Skip to 0 minutes and 0 secondsWell, that's it! We've finished a good lot of work on symbologies, Roman numerals, ancient Egyptian problems, bar codes. We've learned how to solve cryptarithms, ancient Hindu problems, Alphametics and we've also taken a look at the operators in between the numbers in mathematical expressions. So we've given you quite a nice view of encoding mathematical expressions, and even a small taste of secret codes and secret codings of letters. And now it's time to say goodbye. Thank you for being with me on this course. I hope you've not only learnt a lot, but you've had a lot of fun. I have - and I'll be looking forward to conversing with you.
Skip to 0 minutes and 49 seconds Feel free to continue the conversation in our social media, and look out for more courses from the Davidson Institute of Science Education, the educational wing of the Weizmann Institute of Science
So! We have reached the end of the course. I would like encourage you to join one of the many groups around the world that are active in recreational math and puzzles. A good place to start is the worldwide celebration of mind activities in honor of the late Martin Gardner. Alexander Bogomolny’s wonderful cut-the-knot website is a wonderful place to learn a vast number of recreational math topics. We have already mentioned Jorge Soares’s cryptarithm site and there are many other wonderful sites as well. There is no place better than Wikipedia and its inner references to start looking around for material on symbologies and barcodes.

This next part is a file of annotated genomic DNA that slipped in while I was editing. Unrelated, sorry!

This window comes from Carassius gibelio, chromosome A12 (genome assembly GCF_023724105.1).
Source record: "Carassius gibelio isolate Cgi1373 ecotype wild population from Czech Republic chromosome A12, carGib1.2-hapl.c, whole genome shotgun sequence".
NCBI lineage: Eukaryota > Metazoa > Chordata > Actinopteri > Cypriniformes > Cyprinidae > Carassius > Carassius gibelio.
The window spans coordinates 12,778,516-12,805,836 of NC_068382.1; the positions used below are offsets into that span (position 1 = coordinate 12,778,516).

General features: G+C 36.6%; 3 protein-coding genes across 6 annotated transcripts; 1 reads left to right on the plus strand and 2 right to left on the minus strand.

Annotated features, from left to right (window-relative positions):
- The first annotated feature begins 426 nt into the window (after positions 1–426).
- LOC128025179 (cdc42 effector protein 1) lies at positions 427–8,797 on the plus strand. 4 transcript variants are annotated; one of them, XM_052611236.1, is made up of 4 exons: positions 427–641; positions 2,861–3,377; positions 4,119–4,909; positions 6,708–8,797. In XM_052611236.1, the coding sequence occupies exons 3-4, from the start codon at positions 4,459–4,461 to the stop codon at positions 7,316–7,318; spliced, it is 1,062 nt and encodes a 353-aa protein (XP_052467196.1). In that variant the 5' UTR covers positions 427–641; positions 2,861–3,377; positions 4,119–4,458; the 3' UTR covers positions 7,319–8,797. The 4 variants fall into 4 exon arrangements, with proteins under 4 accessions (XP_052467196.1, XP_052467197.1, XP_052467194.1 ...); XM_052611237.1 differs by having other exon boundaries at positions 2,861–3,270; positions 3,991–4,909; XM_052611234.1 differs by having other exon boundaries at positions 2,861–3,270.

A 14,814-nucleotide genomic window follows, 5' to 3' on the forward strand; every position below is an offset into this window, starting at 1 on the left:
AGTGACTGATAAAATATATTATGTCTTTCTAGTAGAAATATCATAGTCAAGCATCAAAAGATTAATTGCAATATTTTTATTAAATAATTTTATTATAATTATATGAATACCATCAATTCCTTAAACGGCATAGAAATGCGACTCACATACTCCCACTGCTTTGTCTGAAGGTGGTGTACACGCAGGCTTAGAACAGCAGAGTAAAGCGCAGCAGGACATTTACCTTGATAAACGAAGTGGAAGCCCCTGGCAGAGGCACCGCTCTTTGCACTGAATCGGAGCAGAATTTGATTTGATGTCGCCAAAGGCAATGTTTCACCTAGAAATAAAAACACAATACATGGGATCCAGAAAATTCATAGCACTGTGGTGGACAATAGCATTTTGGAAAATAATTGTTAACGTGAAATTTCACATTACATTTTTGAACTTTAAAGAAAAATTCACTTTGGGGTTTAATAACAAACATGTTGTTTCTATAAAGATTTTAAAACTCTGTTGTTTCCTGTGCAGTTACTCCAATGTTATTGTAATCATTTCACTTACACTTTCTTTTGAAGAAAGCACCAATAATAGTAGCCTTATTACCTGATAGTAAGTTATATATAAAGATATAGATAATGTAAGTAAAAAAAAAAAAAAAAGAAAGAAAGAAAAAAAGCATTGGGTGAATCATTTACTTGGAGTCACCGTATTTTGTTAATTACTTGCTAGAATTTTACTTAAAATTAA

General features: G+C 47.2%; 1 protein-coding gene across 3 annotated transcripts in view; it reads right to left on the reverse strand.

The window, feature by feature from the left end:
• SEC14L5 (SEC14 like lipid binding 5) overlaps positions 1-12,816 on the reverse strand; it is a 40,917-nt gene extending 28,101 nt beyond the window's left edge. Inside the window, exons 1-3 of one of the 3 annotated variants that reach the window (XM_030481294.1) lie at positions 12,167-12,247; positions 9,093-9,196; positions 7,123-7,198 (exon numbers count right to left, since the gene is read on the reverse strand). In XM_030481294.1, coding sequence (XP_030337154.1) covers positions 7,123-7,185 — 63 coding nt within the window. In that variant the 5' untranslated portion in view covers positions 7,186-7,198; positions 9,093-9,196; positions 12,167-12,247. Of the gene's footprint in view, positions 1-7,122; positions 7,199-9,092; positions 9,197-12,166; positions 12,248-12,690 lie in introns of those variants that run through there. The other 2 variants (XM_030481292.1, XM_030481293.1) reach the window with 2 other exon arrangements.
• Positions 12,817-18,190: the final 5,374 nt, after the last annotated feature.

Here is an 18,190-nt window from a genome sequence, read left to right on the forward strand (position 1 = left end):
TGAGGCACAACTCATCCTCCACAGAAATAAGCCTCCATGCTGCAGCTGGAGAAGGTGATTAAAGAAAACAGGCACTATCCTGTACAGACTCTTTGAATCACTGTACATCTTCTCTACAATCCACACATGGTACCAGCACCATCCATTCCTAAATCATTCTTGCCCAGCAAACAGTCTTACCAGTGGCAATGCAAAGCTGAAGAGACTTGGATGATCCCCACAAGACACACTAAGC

We also plan on offering more courses like this on FutureLearn so please, do stay tuned. The Weizmann Institute of Science through its educational arm, the Davidson Institute of Science Education sees as its mission to bring math and science to the public.
Thank you for being with me and enduring the whole course! I would like to encourage you to continue looking for cryptarithm puzzles, start collecting barcode anomalies and find new and exciting number systems. Please let our newly formed community of Future Learn recreational mathematicians stay close and flourish by continuing discussions on social media, using the hashtag #FLmathspuzzles.
Now, it’s time to take the post-course survey. This will help us learn what’s good and, well… not-so good :-) , about the course. It is very important for us to learn how to improve.
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